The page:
Ferris Wheel Proposed for Delmar and Skinker

Ferris Wheel Proposed for Delmar and Skinker

A 120-foot diameter Ferris wheel is proposed for the southeast corner of Delmar and Skinker in The Delmar Loop. Tony Sansone, Jr. and his son Michael Sansone of Sangita Capital Partners, and Todd Schneider of Pacific Development LLC kicked off the community engagement effort by presenting the plan to the Delmar Commercial Committee Thursday. They hope to add a family-friendly attraction to the walkable entertainment district.

The wheel includes 20 fully-enclosed climate-controlled gondolas with capacity of six each. One ride would consist of four trips around, and your group wouldn’t be expected to ride with others. The site would include concessions including a beer garden. The operator also operates Skyview Atlanta, a larger (20 story) Ferris wheel in Centennial Park. They would sign a 10-year lease for the property and would not seek tax incentives.

Concerns about parking, distracting drivers, lighting, and height were expressed. The site plan shows 15 on-site parking spaces along the alley, and they are working on the possibility of using the New Cote Brilliant Church parking lot northwest of Skinker and Enright. They reassured the committee that lighting would not be overwhelming. Its height would be between the 8-story Moonrise Hotel and the 14-story Everly apartment building. Dwarfing the church next door is a concern for some congregation members.

{A smaller and much less fancy mobile Ferris wheel was at the site during the Loop Ice Carnival in January.}
The parcel is currently zoned F-Neighborhood Commercial which has a height limit of three stories and 50 feet. The Ferris wheel would require a variance. It is within the Skinker-DeBaliviere-Catlin Tract-Parkview Historic District. The Delmar Link Area Redevelopment Plan ordinance applies as well.

{H3 Studio}
The almost 4-year vacant site (which I call both my muse and my nemesis) is shown in the Skinker DeBaliviere Neighborhood plan as a traditional building replacing the boarded-up 45-year-old fast food building. The last idea we heard about was for a paid parking lot which went no where. Michael Sansone said the owner of the property refuses to sell at a price that makes such a development feasible.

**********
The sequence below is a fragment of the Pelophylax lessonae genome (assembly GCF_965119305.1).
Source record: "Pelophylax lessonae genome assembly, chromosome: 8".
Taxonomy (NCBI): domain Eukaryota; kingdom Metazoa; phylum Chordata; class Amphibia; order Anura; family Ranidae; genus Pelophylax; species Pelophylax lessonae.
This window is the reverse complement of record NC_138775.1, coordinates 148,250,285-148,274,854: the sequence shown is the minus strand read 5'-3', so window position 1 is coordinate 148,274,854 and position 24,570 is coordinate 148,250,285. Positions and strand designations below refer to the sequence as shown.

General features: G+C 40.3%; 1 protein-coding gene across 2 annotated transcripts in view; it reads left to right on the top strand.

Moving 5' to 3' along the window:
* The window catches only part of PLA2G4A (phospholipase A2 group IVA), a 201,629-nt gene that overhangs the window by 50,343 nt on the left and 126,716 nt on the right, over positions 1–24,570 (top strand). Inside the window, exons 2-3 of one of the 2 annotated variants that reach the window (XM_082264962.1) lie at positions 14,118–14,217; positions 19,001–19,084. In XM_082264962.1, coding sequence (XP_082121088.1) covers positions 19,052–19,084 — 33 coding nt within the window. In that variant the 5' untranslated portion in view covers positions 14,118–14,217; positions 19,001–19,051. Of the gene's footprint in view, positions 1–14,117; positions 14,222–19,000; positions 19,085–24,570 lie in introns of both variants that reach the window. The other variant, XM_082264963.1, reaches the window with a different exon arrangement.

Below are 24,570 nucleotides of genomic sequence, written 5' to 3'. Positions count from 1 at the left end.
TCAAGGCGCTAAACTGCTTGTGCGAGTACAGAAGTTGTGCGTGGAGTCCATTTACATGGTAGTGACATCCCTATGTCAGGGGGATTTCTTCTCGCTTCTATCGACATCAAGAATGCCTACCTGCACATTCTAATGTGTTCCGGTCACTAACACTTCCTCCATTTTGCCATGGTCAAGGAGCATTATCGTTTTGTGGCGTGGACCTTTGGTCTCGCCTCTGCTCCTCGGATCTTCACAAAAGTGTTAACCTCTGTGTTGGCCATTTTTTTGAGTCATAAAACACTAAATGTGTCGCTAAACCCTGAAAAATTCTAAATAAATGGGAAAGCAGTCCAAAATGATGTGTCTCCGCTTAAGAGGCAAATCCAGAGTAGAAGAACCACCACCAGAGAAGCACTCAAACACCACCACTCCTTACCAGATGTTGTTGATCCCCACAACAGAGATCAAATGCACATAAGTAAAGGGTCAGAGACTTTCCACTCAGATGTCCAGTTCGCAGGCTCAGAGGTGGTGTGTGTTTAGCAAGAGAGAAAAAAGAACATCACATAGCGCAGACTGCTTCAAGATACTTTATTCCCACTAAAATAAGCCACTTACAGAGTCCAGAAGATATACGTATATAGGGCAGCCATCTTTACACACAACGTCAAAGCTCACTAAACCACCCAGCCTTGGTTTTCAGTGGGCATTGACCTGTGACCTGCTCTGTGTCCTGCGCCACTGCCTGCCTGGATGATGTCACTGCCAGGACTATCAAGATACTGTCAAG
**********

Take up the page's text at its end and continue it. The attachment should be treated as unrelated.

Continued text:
The current condition is a poster-child of a low-productivity auto-oriented land use. It has an assessed value of $296k per acre. Across the street the single-story Pin-Up Bowl is $821k per acre. Snyder said the project cost would be about $4M. If its appraised value equals that the parcel’s productivity would top $3M in assessed value per acre. From a land productivity perspective, provided my assumption of the Assessor’s assessment is correct, it’s a big improvement.

Another consideration is the tension between adding land uses that attract more people to the Loop from outside the immediate area and those that serve residents and workers on Delmar and in adjacent neighborhoods. Or the desire for more family-friendly activities nearby. I’ve wondered what the impact of not having something like the Highlands that’s accessible to young people without a car to give them something to do. Or land uses that enhance walkability to foster car-optional living versus those that attract more cars. For example Skinker DeBaliviere lacks senior-compatible housing. This site could have a building with an elevator and would be within walking distance to necessities and transit to other parts of the city (like medical services in the CWE). Accommodating less parking would make the rents more affordable.

How many big Ferris wheels can St. Louis support? Do we wait for something better for an unknown amount of time? They are certainly other perspectives to consider. What’s yours? Let’s discuss.


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